Source: Time of India
25 Feb 2014
NEW DELHI: India-US ties are under stress again — this time over trade and investment — according to the government.
With calls in the US for designating India a priority foreign country (PFC), the worst downgrading of status by the US trade representative for inability to protect IPRs, the government is accusing US authorities of intimidating the Union health ministry over the issue of compulsory licences — which allow local firms to manufacture patented drugs – and simultaneously preventing other developing countries from acting against evergreening of drug patents.
A PFC tag can allow the US to impose unilateral sanctions against India for domestic laws which deny benefits to the US under any trade agreement. Government sources here said there seemed to be a two-fold agenda behind the “cacophony” emanating from the US.
“Pressure is being created on India’s health ministry to not consider drugs for compulsory licences and at the same time there is also a deliberate attempt to use India to scare away other developing countries like Indonesia and Brazil from introducing legislation to prevent evergreening of drug patents, like section 3 (d) of Indian Patents Act (IPA),” said a source.
US pharmaceutical companies like Pfizer have demanded that India amend its patents law by doing away with section 3(d) altogether. This section prevents patenting new forms of a known substance in case it does not yield higher efficiency than the earlier substance. It was under this provision that the Supreme Court upheld a decision of India’s Patent Office to deny a patent to Novartis for its drug Glivec.
India has also been disturbed by the proposed visit by US international trade commission (USITC) to probe the fallout of India’s trade and investment policies on the US economy. The government has already asked its officials to not entertain the agency saying any dispute related to India’s trade policies or patents regime should be addressed at WTO.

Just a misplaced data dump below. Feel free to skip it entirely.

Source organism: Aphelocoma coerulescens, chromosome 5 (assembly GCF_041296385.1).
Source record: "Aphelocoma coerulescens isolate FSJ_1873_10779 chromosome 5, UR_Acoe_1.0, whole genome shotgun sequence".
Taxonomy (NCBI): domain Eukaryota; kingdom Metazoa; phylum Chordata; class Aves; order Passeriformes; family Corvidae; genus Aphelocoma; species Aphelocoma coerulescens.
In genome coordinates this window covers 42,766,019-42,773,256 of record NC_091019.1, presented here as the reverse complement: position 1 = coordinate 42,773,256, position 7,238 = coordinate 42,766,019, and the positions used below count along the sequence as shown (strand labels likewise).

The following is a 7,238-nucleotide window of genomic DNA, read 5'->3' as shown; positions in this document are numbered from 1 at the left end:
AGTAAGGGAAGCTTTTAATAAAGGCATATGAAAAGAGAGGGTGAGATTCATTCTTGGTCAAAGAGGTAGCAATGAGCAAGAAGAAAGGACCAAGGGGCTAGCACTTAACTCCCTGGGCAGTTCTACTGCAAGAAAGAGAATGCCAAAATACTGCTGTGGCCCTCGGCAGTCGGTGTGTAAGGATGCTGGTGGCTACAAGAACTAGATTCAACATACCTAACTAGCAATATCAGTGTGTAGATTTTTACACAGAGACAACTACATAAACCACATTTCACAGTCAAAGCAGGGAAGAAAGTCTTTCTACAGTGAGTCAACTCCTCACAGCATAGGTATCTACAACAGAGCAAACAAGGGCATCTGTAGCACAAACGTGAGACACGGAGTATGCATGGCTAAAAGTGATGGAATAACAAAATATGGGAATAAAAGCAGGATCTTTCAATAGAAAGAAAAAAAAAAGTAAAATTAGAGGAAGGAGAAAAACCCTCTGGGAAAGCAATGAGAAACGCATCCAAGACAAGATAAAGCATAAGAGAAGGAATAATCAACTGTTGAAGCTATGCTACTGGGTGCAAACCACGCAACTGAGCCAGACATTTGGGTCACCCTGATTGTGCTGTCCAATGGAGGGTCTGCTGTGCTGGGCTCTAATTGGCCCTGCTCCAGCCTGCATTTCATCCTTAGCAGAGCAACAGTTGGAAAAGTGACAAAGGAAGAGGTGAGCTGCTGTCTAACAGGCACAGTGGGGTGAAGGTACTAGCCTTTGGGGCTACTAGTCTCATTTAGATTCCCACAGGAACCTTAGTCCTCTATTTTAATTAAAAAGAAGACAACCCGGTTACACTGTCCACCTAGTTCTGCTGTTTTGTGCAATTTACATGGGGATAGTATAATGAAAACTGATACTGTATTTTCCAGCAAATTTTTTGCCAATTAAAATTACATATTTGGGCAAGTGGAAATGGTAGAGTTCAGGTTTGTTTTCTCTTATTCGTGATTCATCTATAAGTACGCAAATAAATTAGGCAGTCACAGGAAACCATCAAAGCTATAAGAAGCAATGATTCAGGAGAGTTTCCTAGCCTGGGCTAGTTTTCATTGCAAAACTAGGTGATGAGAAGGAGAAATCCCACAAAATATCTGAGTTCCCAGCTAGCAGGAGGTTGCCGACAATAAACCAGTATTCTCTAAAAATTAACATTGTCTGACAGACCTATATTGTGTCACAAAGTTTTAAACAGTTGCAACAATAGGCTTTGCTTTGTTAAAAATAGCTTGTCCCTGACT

While the US interlocutors have accused India of “continuous” use of compulsory licences (CL), which allows local firms to manufacture patented drugs, India has described this as a canard. The government has told the US authorities that India’s controller-general of patents issued only one CL for a life-saving drug in March 2012, against a liver and kidney cancer product.
The government is trying to convince the Americans that Indian Patents Act is not an administrative matter under its jurisdiction but a quasi-legal process, with a separate and independent appellate body to adjudicate such cases. The final court of appeal in these cases is India’s Supreme Court.
“In fact, India’s Patent Office rejected in October 2013 a CL petition (for Bristol Myer’s product Desatinib, a blood cancer drug) showing that the system is capable of exercising fair decisions,” said an official.
Indian officials say that despite the negative publicity over the business environment and IPR regime in India, some 1,500 pharmaceutical compounds or composition patents have been granted to nine firms between 1995 and 2012.
Stung by the negative publicity, India has accused lobbyists for IPR issues in the US such as Global Intellectual Property Center (GIPC) of taking up patents only with regard to the pharmaceutical industry. It has highlighted before the Obama administration that, according to a study carried out by Ficci, losses caused by piracy in the US are estimated in the range of up to $50 million, especially in Virginia, California and Chicago city.
“The Indian music industry has a list of 476 websites in the US that pirate Indian musical content, and this was shared with the US formally some months ago. Similarly, satellite TV programming from India is being pirated by websites in the US which illegally provide live content streaming; this includes a large number of major Indian TV channels,” said an official
“The truth is GIPC has worked to vitiate the atmosphere with a highly skewed report, which for the last two years arrives at a prearranged conclusion that India has the worst IPR protection system even when compared to other developing countries,” he added.
Indian officials accuse the US authorities of repeatedly shifting the goal posts evan as India tries to address their concerns at the highest level.
“There is a growing perception in Indian official circles that despite significant efforts at the highest political level to address issues of concern to US interlocutors (taxation, transfer pricing, the roll-back of preferential market access), the Americans seem to want to pocket each positive and set out a fresh list of further demands. Or worse, to complain and nitpick at the granular level of every measure taken at their behest,” said a source.